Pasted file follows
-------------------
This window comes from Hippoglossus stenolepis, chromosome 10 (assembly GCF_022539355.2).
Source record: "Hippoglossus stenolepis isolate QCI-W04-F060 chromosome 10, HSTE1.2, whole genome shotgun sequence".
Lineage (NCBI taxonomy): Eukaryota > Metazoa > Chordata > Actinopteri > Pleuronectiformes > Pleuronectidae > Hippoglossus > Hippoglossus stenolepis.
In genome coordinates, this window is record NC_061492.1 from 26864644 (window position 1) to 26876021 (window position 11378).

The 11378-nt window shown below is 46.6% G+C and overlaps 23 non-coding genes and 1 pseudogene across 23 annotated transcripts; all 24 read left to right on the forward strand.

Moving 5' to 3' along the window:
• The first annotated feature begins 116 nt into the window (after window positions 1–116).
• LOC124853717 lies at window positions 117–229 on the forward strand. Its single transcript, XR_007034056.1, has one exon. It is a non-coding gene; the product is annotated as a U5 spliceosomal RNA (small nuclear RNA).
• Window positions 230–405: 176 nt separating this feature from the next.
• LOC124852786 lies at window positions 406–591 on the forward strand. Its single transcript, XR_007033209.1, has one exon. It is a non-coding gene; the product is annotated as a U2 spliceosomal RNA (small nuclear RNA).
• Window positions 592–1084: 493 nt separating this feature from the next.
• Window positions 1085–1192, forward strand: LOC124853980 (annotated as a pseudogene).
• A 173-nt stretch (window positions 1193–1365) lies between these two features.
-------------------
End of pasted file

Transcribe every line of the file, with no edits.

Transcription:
This window comes from Hippoglossus stenolepis, chromosome 10 (assembly GCF_022539355.2).
Source record: "Hippoglossus stenolepis isolate QCI-W04-F060 chromosome 10, HSTE1.2, whole genome shotgun sequence".
Lineage (NCBI taxonomy): Eukaryota > Metazoa > Chordata > Actinopteri > Pleuronectiformes > Pleuronectidae > Hippoglossus > Hippoglossus stenolepis.
In genome coordinates, this window is record NC_061492.1 from 26864644 (window position 1) to 26876021 (window position 11378).

The 11378-nt window shown below is 46.6% G+C and overlaps 23 non-coding genes and 1 pseudogene across 23 annotated transcripts; all 24 read left to right on the forward strand.

Moving 5' to 3' along the window:
• The first annotated feature begins 116 nt into the window (after window positions 1–116).
• LOC124853717 lies at window positions 117–229 on the forward strand. Its single transcript, XR_007034056.1, has one exon. It is a non-coding gene; the product is annotated as a U5 spliceosomal RNA (small nuclear RNA).
• Window positions 230–405: 176 nt separating this feature from the next.
• LOC124852786 lies at window positions 406–591 on the forward strand. Its single transcript, XR_007033209.1, has one exon. It is a non-coding gene; the product is annotated as a U2 spliceosomal RNA (small nuclear RNA).
• Window positions 592–1084: 493 nt separating this feature from the next.
• Window positions 1085–1192, forward strand: LOC124853980 (annotated as a pseudogene).
• A 173-nt stretch (window positions 1193–1365) lies between these two features.